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the property to a third person. Pickard v. Low, 3 Shepley, 48. NUISANCE. (Public and private.) Public nuisances are of two classes, namely, physical, tangible objects; for example, a house or fence in a public highway; and those which, being merely moral, are intangible, for example, the assembling and misconduct of persons at a disorderly house, the keeping of a tippling house, &c. It is the former that private persons may abate upon their own authority. The latter can only be suppressed by legal proceedings. Gray v. Ayres and another, 7 Dana, 375. OBLIGATIONS. (Consideration.) The inducement to a surety to sign the principal's note (after it had become due) was an agreement, made with him, and indorsed on the note, to extend the time of payment: held, that this agreement was a valuable and sufficient consideration to uphold the obligation on his part, and defeat his plea of want of consideration. Pulliam and Payne v. Withers, 8 Dana, 100. OFFICER. (Measure of damages.) Where an officer has made a false return, he is responsible for the ordinary results of his own acts; but not for the illegal or oppressive conduct of the creditor, or another officer. The injury and loss which the plaintiff actually sustained by the false return are the only proper subjects of examination in estimating the damages. Norton v. Valentine, 3 Shepley, 36. 2. (Cannot settle action.) An officer, having in his hands a writ for service, has no authority in his official capacity to settle the demand, and to receive the money of the debtor. Waite v. Delesdernier, 3 Shepley, 144. PARTNERSHIP. (Admission by pleading general issue.) Where an action is brought by two, alleging themselves to be copartners under a particular name, pleading the general issue does not admit that the plaintiffs were the persons composing that partnership when the contract declared on was made ; although it is an admission of the existence of some copartnership of that name. Norcross v. Clark, 3 Shepley, 80. 2. (Admissions by one partner.) Where the partnership is first established by other proof, the admissions of one partner may be received to charge the partnership in relation to transactions during its existence. Phillips v. Purington, 3 Shepley, 425. 3. (General reputation.) General reputation of a partnership, existing between two or more individuals, standing alone and not offered in corroboration of facts and circumstances, is inadmissible in evidence to prove a partnership. Whether it be admissible, even as auxiliary evidence, quere 2 Halliday v. McDougall, 20 Wend. 81. 4. (Sealed instrument.) Although one partner cannot bind his copartner by seal, where the effect of the instrument thus executed is to charge the firm, yet it is competent to him, by an instrument under seal, to authorize a third person to discharge a debt due to the firm. Wells v. Evans, 20 Wend. 251. 5. (Interest.) Where, upon the dissolution of a partnership, there is a balance due to one of the firm from the other, which he fails or refuses to pay over; or where one had put in more capital than the other, which, upon the dissolution, and the debts being paid, he has an immediate right to withdraw, but the other retains it, the partner who is thus indebted is liable for interest from the time of the dissolution till he pays over the money. Honore v. Colmesnil, 7 Dana, 201. 6. (Costs.) A partner, whose unjust conduct has made it necessary for his co-partners to resort to a suit in chancery to obtain a fair settlement, is liable to them for their costs, including what they have been taxed with as their share of compensation allowed to the auditor for investigating and adjusting the accounts. Moon and Taylor v. Story, 8 Dana, 233. 7. (Property of individual partner.) An execution against one of several partners may be levied upon his interest in the partnership property; and, if the property consists of divers articles, the debtor's interest in the whole should not be sold in gross, but the articles should be taken separately, and his undivided interest in each one should be sold by itself, unless the peculiar character of the articles would make it improper to separate them : the sale should be conducted just as it would be, if the debtor was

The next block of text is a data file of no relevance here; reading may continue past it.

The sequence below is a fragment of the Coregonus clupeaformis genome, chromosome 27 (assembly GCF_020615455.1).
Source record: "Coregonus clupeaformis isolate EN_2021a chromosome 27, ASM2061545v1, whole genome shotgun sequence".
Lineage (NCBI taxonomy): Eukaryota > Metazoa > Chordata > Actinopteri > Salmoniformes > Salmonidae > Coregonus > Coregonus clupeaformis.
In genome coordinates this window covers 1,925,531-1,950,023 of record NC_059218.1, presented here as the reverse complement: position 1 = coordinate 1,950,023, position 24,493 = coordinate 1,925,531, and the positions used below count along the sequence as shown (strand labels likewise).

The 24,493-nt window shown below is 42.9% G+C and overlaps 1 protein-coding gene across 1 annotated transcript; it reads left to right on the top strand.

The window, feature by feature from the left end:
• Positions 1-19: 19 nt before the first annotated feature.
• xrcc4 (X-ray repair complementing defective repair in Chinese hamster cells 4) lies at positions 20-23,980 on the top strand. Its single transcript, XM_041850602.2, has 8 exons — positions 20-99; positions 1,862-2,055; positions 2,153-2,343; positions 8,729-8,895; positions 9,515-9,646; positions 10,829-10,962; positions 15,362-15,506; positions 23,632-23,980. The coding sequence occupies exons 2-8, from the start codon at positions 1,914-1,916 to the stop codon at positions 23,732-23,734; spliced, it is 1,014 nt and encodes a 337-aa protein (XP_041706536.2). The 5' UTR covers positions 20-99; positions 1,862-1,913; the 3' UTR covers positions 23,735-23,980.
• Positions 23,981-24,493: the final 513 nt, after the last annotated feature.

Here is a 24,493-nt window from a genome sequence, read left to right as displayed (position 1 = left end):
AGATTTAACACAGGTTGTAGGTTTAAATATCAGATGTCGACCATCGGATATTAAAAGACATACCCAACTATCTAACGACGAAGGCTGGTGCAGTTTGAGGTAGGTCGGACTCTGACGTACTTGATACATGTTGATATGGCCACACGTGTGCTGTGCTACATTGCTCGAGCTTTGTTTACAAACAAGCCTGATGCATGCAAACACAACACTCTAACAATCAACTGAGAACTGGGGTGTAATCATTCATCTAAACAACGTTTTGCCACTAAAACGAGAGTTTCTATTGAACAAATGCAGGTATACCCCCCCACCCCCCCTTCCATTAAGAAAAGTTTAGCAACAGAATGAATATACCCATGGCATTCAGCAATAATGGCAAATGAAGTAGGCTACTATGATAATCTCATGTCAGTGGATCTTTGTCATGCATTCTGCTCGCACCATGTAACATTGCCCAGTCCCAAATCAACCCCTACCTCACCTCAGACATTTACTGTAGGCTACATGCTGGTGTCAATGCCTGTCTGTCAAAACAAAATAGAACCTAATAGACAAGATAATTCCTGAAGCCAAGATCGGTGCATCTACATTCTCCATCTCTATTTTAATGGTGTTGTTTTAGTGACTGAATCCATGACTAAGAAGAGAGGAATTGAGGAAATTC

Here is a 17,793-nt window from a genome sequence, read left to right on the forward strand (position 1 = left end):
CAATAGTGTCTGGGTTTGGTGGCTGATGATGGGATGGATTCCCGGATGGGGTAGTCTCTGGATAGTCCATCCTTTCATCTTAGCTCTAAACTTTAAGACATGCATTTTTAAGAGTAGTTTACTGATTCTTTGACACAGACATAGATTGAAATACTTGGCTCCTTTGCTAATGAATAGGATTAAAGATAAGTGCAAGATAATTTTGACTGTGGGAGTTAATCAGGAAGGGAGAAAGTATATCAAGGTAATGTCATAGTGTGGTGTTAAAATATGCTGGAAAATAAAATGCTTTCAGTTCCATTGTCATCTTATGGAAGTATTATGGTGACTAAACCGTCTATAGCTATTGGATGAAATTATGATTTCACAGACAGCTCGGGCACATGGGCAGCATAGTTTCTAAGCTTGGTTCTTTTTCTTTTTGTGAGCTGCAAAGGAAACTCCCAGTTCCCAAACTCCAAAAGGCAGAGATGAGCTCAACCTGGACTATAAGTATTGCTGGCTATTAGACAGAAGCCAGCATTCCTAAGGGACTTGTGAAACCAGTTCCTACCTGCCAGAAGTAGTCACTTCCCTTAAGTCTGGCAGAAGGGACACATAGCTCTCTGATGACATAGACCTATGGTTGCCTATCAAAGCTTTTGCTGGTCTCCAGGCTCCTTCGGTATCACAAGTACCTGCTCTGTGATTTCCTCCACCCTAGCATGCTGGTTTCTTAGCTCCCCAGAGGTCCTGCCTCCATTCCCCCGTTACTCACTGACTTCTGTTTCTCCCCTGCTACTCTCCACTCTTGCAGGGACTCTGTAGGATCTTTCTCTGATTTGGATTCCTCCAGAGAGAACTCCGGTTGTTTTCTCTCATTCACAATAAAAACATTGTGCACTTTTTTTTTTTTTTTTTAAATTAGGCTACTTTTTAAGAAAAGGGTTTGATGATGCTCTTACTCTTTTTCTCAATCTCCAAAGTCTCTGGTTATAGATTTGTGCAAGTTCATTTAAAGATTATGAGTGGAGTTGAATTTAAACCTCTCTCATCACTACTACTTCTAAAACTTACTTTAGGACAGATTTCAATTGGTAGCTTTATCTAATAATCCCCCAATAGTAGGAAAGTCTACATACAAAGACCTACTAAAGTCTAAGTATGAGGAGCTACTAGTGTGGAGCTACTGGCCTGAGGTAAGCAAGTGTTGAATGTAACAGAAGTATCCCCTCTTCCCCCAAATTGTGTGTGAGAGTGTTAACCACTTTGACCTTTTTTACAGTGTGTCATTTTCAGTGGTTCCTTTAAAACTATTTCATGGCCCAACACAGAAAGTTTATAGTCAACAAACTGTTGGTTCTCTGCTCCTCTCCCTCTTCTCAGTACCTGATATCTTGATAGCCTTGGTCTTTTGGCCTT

sole owner of the property levied on. Aldrich v. Wallace, &c. 8 Dana, 287. PLEADING. (Material fact omitted in declaration.). Where a material fact is omitted in a declaration, the defect is cured by a verdict, if the pleadings directly put in issue the fact omitted. Elliot v. Stuart, 3 Shepley, 160. PRINCIPAL AND AGENT. (Sale by factor.) A contract of sale by a factor or agent, entrusted with goods for the purpose of sale, is valid, and will protect a purchaser against the principal, although no money is advanced, or negotiable instrument or other obligation given at the time of the contract; it is enough if an obligation be subsequently entered into on the faith of the contract, at any time whilst it remains unrescinded : it was accordingly held in this case, that the subsequent endorsements of promissory notes, and in anticipation of which the property was transferred, gave effect to the contract. Jennings v. Merrill, 20 Wend. 9. 2. (Release in attorney’s own name.) A release executed by an attorney in his own name, and not in the name of his principal by himself as attorney, is not obligatory upon the principal ; and parol proof is inadmissible to show an adoption of the act, by the principal receiving the consideration of the release. Wells v. Evans, 20 Wend. 251. PRINCIPAL AND SURETY. (Contribution from co-sureties.) One of several sureties may maintain a bill against his co-sureties and the principal, before the debt is paid, for indemnity from the latter, if it may be obtained from him ; if not, for contribution. Morrison v. Poyntz, 7 Dana, 307. 2. (Insolvency.) Where there are more than two sureties, and one of them is insolvent, equity distributes the burthen equally among those who are solvent. Ib. REPLEVIN. (How abated.) It is good cause for the abatement of a writ of replevin, that at the time of the taking by the defendant, the chattels were the joint property of the plaintiff, and of another person. McArthur v. Lane, 3 Shepley, 245. 2. (Immediate possession.) The action of replevin cannot be WOL. XXIII. —NO. XLVI. 29